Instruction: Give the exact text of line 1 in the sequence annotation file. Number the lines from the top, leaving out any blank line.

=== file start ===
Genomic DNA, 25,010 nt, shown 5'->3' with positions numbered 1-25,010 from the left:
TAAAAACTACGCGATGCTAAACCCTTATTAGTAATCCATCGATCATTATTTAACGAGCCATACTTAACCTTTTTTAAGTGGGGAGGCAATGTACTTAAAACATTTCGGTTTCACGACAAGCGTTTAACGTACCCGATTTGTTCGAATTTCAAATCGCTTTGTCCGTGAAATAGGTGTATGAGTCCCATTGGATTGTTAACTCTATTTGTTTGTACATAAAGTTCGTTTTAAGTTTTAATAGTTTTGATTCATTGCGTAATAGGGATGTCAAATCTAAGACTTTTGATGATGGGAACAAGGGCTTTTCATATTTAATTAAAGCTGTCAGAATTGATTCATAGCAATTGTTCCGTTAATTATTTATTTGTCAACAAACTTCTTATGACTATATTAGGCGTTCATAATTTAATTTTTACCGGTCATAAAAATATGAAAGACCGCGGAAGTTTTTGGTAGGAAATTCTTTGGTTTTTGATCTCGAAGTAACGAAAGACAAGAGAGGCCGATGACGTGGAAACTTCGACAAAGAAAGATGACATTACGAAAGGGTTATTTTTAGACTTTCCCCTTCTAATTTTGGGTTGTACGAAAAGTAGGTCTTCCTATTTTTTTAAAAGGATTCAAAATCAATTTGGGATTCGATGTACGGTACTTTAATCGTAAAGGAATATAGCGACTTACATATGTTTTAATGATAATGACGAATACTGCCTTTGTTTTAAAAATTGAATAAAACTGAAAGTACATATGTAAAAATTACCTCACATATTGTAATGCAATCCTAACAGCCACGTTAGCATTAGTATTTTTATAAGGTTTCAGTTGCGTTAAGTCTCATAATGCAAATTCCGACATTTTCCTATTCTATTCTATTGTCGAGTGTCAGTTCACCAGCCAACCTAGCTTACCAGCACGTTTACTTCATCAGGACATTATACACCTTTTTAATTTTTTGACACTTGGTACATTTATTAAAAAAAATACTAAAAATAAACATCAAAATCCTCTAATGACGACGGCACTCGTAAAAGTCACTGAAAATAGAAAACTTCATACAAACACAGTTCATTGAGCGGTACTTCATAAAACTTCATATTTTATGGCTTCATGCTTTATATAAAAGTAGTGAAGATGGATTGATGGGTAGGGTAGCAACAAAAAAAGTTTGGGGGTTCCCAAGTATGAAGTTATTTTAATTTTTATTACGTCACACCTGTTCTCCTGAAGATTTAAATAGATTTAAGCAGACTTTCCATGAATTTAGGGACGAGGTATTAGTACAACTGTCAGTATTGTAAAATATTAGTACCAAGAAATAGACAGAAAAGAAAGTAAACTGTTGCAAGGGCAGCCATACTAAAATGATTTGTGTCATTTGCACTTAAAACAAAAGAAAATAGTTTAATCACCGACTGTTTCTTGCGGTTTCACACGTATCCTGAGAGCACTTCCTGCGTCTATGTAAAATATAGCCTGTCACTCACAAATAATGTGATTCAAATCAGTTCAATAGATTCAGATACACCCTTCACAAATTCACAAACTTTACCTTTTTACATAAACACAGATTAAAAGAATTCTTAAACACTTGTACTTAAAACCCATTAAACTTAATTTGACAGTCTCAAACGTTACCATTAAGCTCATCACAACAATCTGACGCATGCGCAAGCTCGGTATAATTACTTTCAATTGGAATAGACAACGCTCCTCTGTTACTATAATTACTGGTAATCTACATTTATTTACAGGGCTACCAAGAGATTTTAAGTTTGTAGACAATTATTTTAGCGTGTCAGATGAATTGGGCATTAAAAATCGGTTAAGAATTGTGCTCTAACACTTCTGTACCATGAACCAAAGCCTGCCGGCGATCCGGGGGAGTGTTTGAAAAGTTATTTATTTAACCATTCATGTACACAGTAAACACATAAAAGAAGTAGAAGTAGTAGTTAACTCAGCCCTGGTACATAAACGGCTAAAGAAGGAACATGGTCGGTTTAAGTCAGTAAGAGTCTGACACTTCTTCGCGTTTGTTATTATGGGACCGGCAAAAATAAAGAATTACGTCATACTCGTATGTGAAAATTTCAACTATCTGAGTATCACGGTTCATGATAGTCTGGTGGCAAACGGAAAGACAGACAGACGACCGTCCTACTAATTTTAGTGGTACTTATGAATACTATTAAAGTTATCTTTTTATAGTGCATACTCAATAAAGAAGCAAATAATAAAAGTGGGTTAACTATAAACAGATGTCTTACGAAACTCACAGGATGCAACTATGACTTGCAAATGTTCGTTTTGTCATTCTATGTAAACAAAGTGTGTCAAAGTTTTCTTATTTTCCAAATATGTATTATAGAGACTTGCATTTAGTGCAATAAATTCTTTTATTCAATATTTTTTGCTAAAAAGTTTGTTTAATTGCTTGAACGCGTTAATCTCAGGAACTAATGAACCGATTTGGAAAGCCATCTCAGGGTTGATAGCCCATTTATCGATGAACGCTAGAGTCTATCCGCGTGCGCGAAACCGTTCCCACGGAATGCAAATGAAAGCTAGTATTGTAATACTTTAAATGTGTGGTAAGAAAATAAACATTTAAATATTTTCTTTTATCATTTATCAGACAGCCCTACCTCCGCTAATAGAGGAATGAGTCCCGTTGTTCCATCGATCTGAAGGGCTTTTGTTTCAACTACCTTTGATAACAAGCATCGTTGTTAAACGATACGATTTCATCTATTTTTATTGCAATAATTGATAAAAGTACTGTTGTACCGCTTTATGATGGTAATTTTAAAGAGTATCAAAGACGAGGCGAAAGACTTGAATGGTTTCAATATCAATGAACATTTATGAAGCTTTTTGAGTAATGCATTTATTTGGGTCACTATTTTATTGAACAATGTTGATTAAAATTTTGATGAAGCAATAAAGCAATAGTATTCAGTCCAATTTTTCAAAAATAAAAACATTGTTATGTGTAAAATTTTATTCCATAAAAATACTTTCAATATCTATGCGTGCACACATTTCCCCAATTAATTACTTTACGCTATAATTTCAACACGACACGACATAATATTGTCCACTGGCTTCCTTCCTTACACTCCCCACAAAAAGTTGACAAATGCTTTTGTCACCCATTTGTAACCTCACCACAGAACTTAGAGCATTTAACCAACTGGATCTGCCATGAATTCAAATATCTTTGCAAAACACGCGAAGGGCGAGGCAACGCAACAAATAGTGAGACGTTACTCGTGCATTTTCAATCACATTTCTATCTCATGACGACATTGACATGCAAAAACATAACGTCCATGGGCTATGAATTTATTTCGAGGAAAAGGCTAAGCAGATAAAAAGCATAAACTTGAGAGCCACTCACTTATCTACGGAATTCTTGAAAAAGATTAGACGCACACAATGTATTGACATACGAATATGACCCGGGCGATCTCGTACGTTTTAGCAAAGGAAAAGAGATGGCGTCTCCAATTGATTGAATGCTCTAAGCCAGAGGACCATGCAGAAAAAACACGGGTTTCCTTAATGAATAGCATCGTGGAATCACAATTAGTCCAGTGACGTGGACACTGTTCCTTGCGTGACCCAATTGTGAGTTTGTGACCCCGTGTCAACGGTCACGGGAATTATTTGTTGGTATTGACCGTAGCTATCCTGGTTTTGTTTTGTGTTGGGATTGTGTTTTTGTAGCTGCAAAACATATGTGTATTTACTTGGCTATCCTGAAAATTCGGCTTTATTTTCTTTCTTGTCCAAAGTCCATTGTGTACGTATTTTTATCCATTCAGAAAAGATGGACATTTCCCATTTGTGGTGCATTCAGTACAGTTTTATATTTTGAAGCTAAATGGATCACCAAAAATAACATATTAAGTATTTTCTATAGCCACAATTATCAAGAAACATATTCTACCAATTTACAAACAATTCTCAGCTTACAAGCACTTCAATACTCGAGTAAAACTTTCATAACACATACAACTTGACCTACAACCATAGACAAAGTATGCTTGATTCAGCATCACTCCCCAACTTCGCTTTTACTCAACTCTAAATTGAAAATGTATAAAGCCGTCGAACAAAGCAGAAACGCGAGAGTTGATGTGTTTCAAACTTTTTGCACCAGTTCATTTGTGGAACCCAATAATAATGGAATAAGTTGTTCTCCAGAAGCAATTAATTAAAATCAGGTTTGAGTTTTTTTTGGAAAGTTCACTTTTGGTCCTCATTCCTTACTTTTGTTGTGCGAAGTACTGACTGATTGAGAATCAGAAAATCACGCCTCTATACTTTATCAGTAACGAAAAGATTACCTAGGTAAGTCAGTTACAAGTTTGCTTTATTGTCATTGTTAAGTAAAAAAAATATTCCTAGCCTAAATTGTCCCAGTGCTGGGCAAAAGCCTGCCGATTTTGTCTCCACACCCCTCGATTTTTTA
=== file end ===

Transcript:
Genomic DNA, 25,010 nt, shown 5'->3' with positions numbered 1-25,010 from the left: